Once upon a time in the south, from somewhere in the hills, came a short, fat, baby that would totally change the way southern bass fishermen thought about crankbaits, only to be forgotten about over time by all but a loyal few.
No, I’m not talking about the infant Bill Dance. I’m referring to the Mann’s bait company and the Baby 1 minus. This radical innovation in shallow water cranking was such a simple trick, but one that was desperately needed by fishermen in shallow southern waters that sometimes were only 3 feet deep, or were so congested with vegetation growing just under the surface, or tangled masses of lay down wood and cypress stumps that using a crankbait was considered foolish.
Tom Mann heard and understood the cries of fellow fishermen. He had built his company on the Mann’s Jelly Worm. A plastic worm with scent built right in. Now he went to work on a crankbait someone could fish where they would have never even thought of throwing one and where fish would not expect to see one.
The plastic diving bill on crankbaits were pretty much the same then. A cup in the surface of the bill made the hunk of plastic dive when pulled through the water. So how did they get the bait to go only a foot under the water no matter how hard it is pulled? The trick was to turn the bill around. By flipping the bill around and attaching it at the proper angle, the bait would dive to a maximum of 12 inches. Thus, the 1 minus was born. The fat body lifts the bait, and the outward curved bill produces a wild side to side wobble. Put in a few rattles, and you have something that will send out vibrations a country mile!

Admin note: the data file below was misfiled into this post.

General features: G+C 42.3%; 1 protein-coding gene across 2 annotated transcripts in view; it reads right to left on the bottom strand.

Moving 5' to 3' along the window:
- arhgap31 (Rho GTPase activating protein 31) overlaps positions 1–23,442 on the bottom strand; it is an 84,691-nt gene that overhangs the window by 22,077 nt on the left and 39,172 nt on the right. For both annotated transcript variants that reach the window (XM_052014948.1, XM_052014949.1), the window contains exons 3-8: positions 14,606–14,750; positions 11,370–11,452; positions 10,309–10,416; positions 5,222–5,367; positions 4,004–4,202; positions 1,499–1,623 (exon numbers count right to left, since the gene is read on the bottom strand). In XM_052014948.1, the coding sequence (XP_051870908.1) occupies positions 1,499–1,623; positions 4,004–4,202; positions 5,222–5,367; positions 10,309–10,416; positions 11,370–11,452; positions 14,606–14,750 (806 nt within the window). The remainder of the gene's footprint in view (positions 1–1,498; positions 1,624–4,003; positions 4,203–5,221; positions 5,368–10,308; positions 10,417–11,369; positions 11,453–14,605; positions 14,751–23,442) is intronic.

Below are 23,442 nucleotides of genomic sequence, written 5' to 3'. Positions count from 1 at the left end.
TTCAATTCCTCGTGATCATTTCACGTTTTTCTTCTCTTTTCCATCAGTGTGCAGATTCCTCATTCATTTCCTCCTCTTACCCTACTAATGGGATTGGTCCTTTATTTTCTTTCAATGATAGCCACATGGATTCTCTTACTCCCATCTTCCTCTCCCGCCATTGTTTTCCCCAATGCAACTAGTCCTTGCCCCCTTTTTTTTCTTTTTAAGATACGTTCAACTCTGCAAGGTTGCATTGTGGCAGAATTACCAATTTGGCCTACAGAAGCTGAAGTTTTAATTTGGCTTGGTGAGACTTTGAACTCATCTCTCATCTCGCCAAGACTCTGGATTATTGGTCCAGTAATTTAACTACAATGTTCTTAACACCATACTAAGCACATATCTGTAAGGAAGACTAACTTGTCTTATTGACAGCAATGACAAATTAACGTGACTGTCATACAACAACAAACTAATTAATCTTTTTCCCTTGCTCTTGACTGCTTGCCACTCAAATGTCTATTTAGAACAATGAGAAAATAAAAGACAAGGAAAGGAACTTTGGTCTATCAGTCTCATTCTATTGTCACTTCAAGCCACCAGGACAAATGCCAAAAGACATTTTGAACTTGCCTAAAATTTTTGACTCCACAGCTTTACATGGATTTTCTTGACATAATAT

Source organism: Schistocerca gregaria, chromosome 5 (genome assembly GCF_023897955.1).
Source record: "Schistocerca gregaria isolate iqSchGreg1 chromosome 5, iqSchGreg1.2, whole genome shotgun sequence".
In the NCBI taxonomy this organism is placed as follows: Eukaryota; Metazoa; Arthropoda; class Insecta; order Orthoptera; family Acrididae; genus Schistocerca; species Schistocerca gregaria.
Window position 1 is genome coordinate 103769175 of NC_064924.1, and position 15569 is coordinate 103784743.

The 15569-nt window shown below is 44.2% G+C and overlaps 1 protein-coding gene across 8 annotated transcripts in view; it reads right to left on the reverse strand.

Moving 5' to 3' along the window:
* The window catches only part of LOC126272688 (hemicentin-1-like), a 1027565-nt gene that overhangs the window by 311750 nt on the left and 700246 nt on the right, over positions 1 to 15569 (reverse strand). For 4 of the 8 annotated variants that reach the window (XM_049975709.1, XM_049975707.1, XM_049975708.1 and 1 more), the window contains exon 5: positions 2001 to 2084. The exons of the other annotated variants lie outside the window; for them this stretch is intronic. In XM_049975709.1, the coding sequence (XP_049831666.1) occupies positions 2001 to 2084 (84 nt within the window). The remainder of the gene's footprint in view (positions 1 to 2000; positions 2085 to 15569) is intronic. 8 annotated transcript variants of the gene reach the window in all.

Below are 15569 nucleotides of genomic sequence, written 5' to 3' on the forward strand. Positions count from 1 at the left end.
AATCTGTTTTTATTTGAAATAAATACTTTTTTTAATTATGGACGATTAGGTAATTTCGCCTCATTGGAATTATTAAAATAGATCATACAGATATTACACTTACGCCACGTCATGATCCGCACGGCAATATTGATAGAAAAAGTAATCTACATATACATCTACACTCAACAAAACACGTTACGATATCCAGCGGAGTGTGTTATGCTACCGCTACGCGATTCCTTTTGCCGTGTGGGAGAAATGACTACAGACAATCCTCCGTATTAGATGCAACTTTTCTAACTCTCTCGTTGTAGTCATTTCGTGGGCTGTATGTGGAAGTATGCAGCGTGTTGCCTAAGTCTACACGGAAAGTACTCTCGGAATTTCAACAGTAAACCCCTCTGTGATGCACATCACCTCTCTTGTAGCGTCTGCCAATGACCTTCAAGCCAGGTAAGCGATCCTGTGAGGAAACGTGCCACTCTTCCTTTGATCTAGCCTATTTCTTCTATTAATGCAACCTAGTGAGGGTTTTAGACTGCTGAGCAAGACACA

Over time, smaller sizes would make their debut. First was the baby 1 minus, then came the tiny 1 minus. I remember the first time I ever heard of this new design. I was reading Bassmaster magazine, and read an article about this new bait being fished by pro fisherman Paul Elias. I went to the tackle store to find one. This little fat baby, chrome with a black back, looked like a little fish. Alright, I was young and impressionable (as opposed to being old and foolish now), so I bought it.
If you have never fished one, and shame on you if you haven’t, it is basically a shallow running rat-l-trap, pretty much an idiot bait. Throw it out, reel it in. This thing has so much built in action there really isn’t a lot you can or should do. If you stop it, it will pop to the surface like a cork. If you slow it down too much it will not dive, and you kill the action.
I have leaned some tricks to using this bait over years. If you hold your rod tip up, it will boil just beneath the surface. Rod tip down next to the water’s surface will get this bait down to a foot deep. Run it in to stumps or concrete bridge pilings and it gets totally nuts, swimming sideways in the water, which can draw vicious strikes.
I never fish it on anything heavier than 12 pound mono, as it kills the side to side action. I never actually “set” the hooks on fish, as more times than not, you will rip it away from the fish. A gentle tug is all that is needed to plant the hooks as most hits on these baits are aggressive. I can’t tell you if it is a true feeding response, or if you have just driven the fish completely mad, but they eat it.